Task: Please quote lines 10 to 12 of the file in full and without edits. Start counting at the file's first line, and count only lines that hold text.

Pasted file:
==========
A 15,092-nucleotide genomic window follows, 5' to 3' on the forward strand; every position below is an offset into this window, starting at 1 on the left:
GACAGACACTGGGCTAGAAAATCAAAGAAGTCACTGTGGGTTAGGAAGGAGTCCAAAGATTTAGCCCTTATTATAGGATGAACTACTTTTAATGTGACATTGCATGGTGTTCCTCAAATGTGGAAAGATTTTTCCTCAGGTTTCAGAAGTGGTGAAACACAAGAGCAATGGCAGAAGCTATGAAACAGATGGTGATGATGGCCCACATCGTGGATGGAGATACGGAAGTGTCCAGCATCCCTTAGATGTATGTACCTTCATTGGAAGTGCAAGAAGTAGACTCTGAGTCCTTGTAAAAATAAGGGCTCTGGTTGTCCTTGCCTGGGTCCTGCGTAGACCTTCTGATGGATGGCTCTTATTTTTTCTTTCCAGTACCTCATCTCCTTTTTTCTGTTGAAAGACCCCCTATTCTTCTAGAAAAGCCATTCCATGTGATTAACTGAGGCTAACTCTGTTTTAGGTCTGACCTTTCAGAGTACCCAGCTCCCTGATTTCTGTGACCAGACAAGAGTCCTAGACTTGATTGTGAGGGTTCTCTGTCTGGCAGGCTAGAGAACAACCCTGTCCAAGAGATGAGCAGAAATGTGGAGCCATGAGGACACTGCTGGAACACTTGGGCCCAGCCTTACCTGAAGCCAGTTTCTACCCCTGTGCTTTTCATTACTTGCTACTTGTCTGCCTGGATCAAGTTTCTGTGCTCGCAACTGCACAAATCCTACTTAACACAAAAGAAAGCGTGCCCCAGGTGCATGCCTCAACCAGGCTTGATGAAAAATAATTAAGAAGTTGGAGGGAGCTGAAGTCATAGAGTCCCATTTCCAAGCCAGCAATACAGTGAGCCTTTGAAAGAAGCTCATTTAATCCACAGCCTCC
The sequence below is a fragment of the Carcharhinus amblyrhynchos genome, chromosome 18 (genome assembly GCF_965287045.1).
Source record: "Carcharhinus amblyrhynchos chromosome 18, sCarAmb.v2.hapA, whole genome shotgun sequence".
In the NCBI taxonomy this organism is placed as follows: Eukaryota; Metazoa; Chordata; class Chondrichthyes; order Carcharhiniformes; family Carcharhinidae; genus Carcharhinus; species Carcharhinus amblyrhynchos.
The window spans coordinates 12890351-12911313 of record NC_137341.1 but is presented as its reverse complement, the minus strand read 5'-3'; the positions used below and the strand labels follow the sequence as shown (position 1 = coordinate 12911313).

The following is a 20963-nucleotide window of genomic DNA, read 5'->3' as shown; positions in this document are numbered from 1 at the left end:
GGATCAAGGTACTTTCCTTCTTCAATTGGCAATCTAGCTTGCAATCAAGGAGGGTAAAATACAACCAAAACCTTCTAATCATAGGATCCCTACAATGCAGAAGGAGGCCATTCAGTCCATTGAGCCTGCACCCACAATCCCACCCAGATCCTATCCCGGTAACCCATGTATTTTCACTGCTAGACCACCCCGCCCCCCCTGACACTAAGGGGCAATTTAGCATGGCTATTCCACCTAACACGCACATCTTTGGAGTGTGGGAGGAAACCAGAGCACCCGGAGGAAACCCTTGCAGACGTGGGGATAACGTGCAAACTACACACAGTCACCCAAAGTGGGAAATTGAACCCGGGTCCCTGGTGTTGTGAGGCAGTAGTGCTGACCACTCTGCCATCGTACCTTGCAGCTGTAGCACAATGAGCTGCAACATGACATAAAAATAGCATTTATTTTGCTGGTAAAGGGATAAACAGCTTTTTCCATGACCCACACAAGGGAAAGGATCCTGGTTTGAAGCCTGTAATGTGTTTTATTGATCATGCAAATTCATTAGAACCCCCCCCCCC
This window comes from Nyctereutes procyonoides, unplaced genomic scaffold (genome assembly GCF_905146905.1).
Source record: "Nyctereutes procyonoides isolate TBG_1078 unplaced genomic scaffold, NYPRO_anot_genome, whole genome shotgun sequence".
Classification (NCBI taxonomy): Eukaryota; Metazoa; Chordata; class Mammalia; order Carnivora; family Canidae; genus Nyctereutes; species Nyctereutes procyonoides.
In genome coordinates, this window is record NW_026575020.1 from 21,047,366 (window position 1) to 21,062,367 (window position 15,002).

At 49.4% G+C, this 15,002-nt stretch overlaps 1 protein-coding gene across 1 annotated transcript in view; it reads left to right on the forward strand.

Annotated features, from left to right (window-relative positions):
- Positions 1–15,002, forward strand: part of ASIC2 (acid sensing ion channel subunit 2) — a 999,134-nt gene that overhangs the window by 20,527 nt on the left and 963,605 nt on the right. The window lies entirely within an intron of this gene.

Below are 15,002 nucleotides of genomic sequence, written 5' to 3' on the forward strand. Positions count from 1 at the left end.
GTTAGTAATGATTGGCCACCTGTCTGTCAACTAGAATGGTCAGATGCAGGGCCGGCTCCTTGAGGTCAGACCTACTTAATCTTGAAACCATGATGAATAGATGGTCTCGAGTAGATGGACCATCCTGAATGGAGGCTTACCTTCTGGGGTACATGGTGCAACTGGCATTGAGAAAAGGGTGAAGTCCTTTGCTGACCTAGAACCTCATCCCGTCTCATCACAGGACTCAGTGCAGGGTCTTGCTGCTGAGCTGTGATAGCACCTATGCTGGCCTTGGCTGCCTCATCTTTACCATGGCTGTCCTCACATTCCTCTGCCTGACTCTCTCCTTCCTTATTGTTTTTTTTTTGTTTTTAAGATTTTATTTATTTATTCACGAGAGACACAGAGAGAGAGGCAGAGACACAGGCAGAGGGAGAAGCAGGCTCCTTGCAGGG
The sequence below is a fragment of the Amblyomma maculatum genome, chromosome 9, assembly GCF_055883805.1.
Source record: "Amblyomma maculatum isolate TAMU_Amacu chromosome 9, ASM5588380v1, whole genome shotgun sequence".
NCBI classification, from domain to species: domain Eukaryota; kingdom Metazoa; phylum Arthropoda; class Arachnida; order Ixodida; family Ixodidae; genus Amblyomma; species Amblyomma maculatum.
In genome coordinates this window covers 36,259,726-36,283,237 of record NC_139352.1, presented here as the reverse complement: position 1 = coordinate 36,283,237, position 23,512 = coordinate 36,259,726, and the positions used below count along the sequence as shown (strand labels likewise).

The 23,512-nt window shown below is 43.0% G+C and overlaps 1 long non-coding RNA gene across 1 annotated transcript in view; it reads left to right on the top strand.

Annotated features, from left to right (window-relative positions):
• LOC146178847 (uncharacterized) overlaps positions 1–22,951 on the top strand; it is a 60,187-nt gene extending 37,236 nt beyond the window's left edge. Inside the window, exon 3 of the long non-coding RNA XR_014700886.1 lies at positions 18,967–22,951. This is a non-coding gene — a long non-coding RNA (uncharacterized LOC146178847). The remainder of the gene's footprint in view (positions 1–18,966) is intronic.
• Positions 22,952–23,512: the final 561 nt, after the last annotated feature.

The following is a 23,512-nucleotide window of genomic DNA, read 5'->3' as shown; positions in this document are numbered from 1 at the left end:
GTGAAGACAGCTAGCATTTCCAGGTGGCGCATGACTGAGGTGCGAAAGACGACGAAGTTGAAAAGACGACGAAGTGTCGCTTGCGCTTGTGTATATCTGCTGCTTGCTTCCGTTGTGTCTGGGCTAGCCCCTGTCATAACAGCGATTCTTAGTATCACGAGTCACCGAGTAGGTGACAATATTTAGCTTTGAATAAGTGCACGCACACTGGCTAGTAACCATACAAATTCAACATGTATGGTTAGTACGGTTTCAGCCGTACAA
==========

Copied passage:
Source record: "Nyctereutes procyonoides isolate TBG_1078 unplaced genomic scaffold, NYPRO_anot_genome, whole genome shotgun sequence".
Classification (NCBI taxonomy): Eukaryota; Metazoa; Chordata; class Mammalia; order Carnivora; family Canidae; genus Nyctereutes; species Nyctereutes procyonoides.
In genome coordinates, this window is record NW_026575020.1 from 21,047,366 (window position 1) to 21,062,367 (window position 15,002).